The continuing debate on land reform in the media encourages one to conclude that the issue is not dead, as was suggested in some dismissive statements following an MQM leader’s rather disappointing press conference to explain the party’s bill on the subject. Former Chief Minister Punjab Chaudhry Pervaiz Elahi revealed that he wanted to introduce land reform in the province of Punjab, but stopped short because a study commissioned by him did not find too many large holdings. This could not have been otherwise. Over time, in Punjab, large holdings have been divided up into smaller sizes among family members, friends and servants, which took care of any future threat of land reform.
This disguised division, according to Farooq Tirmizi in “Land reforms serve no purpose” (November 1), is the worst legacy of past attempts at land reform. It distorts land titles, which is antithetical to investment and productivity. Land reform will do nothing for the poor and to blame poverty on skewed distribution and landed aristocracy is wrong. The rural poor have stayed poor because of low productivity of the labour. Encouraging corporatisation would eliminate the ‘laid-back’ landlord, and improve labour productivity which, in turn, will reduce poverty. In the past three-four years, the government has actually talked in the same vein. Corporate farming was announced as a mid-course correction of the growth strategy in 2008 and an agribusiness project was also initiated. It seems the initiative was a non-starter.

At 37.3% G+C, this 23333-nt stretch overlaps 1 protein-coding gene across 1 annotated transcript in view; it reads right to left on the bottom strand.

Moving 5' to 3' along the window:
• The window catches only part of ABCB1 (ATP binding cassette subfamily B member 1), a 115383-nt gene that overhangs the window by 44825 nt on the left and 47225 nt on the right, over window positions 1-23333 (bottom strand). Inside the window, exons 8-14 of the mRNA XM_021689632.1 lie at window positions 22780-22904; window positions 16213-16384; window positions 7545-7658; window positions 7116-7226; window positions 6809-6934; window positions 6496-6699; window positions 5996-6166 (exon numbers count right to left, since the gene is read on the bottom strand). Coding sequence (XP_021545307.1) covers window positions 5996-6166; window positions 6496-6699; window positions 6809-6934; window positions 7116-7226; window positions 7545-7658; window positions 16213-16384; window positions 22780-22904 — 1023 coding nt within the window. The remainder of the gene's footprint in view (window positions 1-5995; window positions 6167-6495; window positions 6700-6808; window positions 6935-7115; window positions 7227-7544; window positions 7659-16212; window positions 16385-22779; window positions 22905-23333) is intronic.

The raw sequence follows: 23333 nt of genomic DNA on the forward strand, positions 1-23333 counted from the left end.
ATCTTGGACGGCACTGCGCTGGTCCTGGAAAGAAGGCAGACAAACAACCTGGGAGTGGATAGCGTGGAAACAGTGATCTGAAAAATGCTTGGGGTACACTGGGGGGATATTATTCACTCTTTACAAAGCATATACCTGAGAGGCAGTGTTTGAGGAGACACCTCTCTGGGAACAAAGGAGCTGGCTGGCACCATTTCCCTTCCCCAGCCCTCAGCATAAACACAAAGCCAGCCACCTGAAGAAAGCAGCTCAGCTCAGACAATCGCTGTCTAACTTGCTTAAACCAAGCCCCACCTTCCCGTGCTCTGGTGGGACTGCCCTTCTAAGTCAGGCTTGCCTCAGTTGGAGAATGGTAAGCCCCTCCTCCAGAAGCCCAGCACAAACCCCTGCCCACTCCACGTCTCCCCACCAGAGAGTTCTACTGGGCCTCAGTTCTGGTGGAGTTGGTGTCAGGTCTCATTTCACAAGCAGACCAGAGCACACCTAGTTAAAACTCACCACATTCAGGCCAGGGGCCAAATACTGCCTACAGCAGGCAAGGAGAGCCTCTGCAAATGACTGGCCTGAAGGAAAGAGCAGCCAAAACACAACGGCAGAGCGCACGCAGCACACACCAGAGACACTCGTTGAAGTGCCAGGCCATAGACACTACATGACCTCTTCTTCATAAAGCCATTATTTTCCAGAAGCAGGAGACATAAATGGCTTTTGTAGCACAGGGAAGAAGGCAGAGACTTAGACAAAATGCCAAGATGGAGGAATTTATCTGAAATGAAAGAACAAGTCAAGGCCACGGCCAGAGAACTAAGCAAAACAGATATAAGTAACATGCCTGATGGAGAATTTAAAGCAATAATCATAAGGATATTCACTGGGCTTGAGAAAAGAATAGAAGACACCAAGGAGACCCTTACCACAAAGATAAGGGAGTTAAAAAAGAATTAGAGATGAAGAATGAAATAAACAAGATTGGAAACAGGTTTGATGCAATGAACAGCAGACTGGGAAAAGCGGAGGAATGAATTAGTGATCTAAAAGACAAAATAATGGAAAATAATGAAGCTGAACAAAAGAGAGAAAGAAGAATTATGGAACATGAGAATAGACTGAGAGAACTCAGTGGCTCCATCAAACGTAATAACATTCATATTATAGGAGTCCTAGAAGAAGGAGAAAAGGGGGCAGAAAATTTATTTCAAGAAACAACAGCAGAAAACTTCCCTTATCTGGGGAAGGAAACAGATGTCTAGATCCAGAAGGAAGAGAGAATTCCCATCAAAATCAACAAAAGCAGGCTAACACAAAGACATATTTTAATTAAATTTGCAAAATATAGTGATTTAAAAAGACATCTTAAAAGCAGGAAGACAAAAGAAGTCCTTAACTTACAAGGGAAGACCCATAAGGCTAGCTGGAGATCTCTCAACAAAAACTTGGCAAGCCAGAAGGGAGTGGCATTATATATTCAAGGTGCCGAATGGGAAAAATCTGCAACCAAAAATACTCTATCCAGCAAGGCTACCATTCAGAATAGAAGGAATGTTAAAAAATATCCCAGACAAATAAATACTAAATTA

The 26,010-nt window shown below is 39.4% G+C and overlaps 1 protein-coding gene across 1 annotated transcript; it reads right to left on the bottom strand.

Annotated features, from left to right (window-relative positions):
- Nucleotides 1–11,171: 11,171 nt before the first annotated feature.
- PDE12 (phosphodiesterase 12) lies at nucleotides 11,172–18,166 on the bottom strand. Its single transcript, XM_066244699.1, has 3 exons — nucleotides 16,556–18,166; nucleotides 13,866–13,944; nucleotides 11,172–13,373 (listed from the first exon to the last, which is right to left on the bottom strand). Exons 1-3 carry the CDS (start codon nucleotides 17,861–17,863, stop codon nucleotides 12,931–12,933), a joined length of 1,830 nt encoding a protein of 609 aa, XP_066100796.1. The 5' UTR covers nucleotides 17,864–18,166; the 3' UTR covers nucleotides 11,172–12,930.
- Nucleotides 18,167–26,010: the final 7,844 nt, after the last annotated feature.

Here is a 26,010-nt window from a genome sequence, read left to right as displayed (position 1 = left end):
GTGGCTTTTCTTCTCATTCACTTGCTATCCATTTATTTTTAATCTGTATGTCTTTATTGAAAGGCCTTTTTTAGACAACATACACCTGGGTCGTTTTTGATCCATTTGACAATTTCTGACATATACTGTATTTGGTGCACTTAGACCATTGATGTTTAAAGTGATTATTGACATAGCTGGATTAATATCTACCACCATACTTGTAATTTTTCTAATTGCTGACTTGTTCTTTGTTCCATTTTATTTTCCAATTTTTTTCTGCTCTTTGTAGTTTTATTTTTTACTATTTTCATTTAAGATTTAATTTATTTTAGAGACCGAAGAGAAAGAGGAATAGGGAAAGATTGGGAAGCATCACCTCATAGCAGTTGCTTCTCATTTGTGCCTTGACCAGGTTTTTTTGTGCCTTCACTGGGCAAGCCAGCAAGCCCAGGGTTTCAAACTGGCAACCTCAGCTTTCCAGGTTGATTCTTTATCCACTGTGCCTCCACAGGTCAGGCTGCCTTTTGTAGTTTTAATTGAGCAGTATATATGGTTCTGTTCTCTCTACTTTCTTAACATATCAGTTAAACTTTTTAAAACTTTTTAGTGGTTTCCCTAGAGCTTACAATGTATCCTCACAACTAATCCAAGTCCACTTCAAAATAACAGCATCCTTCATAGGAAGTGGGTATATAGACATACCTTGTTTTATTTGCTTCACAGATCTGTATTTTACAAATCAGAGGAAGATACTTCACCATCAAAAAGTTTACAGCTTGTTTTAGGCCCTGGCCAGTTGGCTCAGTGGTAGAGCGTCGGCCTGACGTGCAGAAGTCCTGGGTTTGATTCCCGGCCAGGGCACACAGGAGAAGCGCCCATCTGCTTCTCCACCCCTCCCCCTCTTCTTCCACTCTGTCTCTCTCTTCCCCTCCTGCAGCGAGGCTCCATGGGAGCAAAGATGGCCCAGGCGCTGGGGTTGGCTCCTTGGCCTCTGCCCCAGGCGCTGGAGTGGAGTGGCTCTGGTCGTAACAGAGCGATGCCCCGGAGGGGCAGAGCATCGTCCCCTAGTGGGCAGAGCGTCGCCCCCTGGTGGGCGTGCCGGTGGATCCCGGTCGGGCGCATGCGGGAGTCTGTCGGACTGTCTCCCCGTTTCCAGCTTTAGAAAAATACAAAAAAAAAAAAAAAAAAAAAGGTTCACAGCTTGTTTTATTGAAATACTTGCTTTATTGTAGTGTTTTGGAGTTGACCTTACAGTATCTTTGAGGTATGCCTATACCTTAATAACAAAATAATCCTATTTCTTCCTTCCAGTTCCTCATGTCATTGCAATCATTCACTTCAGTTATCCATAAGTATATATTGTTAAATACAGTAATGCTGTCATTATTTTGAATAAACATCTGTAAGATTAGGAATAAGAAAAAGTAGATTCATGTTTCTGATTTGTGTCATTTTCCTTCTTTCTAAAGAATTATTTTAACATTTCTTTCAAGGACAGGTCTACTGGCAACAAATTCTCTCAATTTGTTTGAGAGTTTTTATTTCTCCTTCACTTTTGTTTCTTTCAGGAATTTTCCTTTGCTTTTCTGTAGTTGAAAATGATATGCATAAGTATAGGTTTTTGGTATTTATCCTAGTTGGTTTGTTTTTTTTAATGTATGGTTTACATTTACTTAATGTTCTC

Land reform involves issues of rural poverty, inequality and inefficiency. Data indicate that rural poverty is persistent and rising. The largest proportion of the poor of Pakistan resides in rural areas. Their poverty is related to the increasing landlessness. They lack physical and social assets or physical and human capital. Rural areas continue to lag behind in education and health. And the few rural folks who do possess some human capital are more likely to migrate than suffer what Marx described as the “idiocy” of rural life. With little or no assets, the rural poor have become food-insecure. They are the worst hit by economic disasters such as inflation and the most vulnerable to natural and man-made disasters, as is evident from recent the flood. Their livelihoods are not in their control. Secure access to land remains the most powerful antidote to poverty. There is further evidence that income/consumption inequality in rural areas has worsened, as has the inequality in land ownership. Land reform is, therefore, likely to promote equity. Distribution of state land in Sindh is a step in this direction.
Mr Tirmizi attributes the continued inefficiency of agriculture to the impact of past land reforms. However, it is the unreformed pattern of ownership that is the breeding ground for inefficiency. Here lies the explanation for the rising yield gap between Pakistan and the highest yielding country. Agricultural growth has suffered a secular decline since the 60s, despite subsidies and tax-free incomes. The issue is output per acre and not output per unit of labour. Land reform as the key component of an overall rural development strategy allows the benefit of the inverse relationship between the size of land holding and output.
Agriculture, according to Arif Jatoi (as quoted in a report in this newspaper on November 2), who represents a major land-owning family of Sindh, is now a vulnerable business and landowners would willingly sell if offered market prices. In fact, most of them have already moved to the cities. While no one is suggesting expropriation, the statement only reinforces the argument that secure access to land for a large number of self-cultivators is the only way to secure our food future and to ensure poverty reduction.
Published in The Express Tribune, November 5th, 2010.